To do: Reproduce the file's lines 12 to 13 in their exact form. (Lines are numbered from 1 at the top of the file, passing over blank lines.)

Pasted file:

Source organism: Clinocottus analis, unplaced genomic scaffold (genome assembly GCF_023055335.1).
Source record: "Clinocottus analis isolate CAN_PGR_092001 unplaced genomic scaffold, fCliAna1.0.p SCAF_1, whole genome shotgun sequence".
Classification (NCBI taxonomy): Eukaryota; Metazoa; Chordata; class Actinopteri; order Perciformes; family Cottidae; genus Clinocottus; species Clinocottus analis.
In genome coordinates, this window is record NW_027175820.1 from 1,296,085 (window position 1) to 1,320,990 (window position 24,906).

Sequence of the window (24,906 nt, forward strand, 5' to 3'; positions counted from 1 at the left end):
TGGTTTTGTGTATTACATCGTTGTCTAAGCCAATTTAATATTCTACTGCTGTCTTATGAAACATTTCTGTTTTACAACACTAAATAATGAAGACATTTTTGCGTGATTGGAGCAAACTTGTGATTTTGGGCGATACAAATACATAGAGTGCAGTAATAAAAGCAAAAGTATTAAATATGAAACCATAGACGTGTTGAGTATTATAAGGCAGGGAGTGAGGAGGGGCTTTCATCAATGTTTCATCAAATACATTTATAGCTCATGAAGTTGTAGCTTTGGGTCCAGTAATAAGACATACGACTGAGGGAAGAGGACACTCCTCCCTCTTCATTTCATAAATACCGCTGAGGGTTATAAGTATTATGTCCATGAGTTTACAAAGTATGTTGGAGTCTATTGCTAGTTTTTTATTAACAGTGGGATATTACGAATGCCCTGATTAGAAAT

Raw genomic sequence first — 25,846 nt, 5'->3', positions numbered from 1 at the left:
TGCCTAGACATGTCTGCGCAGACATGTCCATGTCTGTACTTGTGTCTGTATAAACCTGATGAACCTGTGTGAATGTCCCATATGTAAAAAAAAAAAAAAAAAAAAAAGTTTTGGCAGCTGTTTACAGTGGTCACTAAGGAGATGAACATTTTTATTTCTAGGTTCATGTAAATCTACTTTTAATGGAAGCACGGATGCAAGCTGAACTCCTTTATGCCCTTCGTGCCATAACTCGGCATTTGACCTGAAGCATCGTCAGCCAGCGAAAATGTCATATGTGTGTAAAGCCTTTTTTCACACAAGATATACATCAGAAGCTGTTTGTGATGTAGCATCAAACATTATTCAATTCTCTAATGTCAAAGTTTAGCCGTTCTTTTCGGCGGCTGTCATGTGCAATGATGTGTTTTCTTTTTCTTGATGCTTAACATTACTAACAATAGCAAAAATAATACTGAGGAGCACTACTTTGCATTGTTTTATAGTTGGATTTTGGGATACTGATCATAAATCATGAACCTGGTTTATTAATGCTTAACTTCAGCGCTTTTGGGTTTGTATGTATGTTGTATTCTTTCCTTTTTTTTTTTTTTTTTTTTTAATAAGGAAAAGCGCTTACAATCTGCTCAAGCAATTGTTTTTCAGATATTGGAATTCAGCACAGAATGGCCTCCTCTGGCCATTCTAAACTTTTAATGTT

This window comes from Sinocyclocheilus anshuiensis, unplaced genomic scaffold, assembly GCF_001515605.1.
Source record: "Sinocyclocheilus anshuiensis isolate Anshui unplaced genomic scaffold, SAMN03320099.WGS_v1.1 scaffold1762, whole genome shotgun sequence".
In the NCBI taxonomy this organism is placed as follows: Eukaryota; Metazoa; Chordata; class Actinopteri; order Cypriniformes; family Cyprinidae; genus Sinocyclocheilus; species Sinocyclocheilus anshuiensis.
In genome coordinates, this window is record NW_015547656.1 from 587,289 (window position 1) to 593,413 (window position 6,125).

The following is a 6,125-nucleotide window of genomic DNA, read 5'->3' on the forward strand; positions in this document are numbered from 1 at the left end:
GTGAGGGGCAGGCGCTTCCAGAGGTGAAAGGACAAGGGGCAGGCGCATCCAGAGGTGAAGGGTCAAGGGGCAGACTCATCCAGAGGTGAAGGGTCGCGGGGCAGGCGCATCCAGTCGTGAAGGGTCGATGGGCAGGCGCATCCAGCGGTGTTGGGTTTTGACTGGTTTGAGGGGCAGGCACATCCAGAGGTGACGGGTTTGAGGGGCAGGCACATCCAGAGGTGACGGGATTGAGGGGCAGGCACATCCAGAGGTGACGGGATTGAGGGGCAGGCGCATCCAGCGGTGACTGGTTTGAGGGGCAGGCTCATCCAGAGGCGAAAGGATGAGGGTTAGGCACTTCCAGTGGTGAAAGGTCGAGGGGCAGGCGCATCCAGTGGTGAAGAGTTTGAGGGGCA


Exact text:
In genome coordinates, this window is record NW_015547656.1 from 587,289 (window position 1) to 593,413 (window position 6,125).

The following is a 6,125-nucleotide window of genomic DNA, read 5'->3' on the forward strand; positions in this document are numbered from 1 at the left end: